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The actuality and the historical background of covert Euthanasia in Albania
  1. Gëzim Boçari1,
  2. Elmaz Shaqiri2,
  3. Gentian Vyshka3
  1. 1Associated Professor of Pharmacology, Faculty of Medicine, Tirana
  2. 2Forensic Expert, Institute of Legal Medicine, Tirana
  3. 3Neurologist, Service of Neurology, UHC Mother Theresa, Tirana
  1. Correspondence to Dr Gentian Vyshka, Lagja 1 Rr. Kostaq Cipo Pall 2/19, Tirana-Albania; gvyshka{at}


Euthanasia is not legal in Albania, yet there is strong evidence that euthanising a terminally ill patient is not an unknown concept for the Albanians. The first mentioned case of euthanasia is found in 7th century AD mythology and during the communist regime (1944–1989), allegations of euthanising political prisoners and possible rivals in the struggle for power have widely been formulated. There is a trend among relatives and laymen taking care of terminally ill patients to apply tranquilisers in an abusive dosage, or even against medical advice, aiming at sedating the ailing patient. These actions, the refusal to keep on consistently applying life prolonging treatment, and other data, suggest that covert euthanasia is a practice and legal interventions are needed towards formalising it. This might well improve end-of-life care standards, since the inadequacy of structures, such as hospices and residential asylums, is becoming a major drawback in the struggle for dignity and accessible socio-medical help for third age persons and terminal patients.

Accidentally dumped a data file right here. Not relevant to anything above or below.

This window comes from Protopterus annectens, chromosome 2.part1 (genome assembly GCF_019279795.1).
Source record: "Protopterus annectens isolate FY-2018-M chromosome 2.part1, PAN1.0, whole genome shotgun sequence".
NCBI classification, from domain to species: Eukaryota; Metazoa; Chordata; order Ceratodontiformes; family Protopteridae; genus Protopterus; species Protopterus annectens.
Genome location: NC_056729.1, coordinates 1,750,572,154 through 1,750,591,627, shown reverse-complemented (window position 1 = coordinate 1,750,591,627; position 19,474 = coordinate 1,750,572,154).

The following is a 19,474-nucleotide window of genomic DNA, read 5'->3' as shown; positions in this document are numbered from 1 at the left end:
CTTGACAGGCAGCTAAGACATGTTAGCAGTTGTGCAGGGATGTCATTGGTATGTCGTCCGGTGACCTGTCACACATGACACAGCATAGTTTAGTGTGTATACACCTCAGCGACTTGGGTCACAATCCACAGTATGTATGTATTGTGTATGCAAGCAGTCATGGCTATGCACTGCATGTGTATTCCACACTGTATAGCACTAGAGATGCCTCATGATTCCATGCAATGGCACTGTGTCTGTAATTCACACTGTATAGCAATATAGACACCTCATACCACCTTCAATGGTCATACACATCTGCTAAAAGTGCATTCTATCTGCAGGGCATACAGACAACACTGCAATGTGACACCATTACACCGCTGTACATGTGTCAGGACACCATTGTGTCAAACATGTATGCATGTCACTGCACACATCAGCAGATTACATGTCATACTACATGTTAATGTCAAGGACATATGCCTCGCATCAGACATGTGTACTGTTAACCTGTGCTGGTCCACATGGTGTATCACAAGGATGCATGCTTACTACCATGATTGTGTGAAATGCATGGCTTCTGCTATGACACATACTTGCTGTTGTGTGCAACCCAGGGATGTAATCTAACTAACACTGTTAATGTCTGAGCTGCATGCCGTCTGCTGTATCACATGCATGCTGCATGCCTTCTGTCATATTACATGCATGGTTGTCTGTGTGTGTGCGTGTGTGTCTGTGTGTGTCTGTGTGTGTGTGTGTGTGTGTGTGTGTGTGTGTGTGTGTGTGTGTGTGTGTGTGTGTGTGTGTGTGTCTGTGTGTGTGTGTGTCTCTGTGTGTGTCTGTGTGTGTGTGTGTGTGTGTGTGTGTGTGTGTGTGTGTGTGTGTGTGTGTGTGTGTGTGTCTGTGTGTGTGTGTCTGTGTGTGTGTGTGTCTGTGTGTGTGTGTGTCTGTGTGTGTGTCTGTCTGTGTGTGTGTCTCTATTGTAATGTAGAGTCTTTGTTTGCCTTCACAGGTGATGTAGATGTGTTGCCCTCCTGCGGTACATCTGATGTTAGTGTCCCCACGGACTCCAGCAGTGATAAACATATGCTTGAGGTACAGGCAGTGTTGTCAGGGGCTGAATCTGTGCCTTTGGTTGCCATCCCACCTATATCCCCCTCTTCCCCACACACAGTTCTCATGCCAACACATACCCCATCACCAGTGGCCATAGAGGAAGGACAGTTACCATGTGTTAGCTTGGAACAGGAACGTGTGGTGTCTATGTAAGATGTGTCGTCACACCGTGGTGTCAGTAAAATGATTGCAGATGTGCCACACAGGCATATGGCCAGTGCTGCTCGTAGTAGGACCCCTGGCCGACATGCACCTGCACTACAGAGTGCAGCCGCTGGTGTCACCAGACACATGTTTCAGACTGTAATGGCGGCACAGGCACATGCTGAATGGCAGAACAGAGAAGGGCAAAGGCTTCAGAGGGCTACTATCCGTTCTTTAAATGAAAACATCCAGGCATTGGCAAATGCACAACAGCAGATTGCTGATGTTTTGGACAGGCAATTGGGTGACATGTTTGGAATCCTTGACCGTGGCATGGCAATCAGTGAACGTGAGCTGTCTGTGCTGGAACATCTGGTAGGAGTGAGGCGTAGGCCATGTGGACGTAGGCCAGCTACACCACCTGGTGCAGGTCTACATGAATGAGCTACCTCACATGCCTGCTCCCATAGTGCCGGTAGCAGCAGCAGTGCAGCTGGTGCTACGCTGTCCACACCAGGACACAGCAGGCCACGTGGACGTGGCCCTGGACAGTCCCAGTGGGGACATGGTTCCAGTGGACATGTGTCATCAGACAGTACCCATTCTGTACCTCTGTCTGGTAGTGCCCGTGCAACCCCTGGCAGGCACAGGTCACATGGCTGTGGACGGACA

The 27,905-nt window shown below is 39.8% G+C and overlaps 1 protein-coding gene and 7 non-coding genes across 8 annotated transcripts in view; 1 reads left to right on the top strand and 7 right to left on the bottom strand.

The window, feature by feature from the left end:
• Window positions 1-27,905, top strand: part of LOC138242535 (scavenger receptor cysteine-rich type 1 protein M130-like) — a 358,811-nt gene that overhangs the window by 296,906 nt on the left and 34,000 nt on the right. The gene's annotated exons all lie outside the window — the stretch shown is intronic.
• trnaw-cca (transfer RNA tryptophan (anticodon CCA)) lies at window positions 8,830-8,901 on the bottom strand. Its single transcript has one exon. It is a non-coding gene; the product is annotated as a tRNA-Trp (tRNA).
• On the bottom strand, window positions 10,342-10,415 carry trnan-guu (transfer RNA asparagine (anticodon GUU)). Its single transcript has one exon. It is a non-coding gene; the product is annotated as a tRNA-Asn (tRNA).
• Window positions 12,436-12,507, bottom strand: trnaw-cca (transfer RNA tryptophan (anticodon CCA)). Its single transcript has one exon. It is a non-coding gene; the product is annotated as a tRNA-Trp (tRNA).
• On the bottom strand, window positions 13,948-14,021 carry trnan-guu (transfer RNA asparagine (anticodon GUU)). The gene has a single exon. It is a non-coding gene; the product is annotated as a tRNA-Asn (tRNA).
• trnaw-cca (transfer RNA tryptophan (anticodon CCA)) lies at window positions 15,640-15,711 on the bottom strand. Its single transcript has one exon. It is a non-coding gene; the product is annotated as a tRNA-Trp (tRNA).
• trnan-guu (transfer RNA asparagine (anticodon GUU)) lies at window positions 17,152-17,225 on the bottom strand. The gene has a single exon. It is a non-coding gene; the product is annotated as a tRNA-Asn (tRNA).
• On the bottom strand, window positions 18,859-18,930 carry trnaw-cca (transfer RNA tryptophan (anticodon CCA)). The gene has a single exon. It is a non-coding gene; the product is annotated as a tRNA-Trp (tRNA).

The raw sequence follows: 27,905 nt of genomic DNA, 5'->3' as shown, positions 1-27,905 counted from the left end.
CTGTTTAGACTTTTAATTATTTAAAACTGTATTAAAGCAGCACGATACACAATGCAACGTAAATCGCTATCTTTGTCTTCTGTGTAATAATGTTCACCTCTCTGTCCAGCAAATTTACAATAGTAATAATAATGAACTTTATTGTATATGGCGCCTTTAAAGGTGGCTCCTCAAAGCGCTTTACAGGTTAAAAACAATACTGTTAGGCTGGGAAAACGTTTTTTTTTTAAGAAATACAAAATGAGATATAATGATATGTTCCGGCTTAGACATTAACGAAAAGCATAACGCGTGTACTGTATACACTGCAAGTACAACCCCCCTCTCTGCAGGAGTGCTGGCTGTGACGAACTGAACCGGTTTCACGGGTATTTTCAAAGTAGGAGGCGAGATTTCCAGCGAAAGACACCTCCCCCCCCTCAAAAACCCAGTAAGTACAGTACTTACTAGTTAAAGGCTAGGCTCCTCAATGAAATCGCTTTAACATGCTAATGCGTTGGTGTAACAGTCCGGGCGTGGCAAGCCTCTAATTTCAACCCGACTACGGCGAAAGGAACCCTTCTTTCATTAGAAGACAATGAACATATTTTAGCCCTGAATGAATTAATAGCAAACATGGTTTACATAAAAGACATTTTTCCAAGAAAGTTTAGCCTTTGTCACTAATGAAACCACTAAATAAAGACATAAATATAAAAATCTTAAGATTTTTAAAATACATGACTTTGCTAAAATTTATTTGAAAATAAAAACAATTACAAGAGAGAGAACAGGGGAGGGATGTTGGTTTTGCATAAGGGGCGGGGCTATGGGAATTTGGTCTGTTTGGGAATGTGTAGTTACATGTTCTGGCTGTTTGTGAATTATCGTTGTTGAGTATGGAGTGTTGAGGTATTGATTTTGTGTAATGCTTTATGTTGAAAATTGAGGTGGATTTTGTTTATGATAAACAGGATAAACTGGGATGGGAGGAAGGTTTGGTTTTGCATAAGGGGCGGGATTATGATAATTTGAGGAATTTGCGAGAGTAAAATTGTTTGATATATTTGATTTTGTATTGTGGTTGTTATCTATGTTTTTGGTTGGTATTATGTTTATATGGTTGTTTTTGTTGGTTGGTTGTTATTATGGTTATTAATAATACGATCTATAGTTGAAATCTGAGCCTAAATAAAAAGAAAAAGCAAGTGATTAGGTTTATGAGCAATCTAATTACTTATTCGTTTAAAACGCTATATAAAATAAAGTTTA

• Euthanasia
  • terminally ill patients
  • penal law
  • medical malpractice
  • right to refuse treatment
  • moral and religious aspects
  • attitudes towards death
  • care of the dying patient
  • prolongation of life and euthanasia

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  • Competing interests None.

  • Ethics approval This study performed no human testing; questionnaires were approved by the Department of Biomedical and Experimental Sciences, Faculty of Medicine.

  • Provenance and peer review Not commissioned; externally peer reviewed.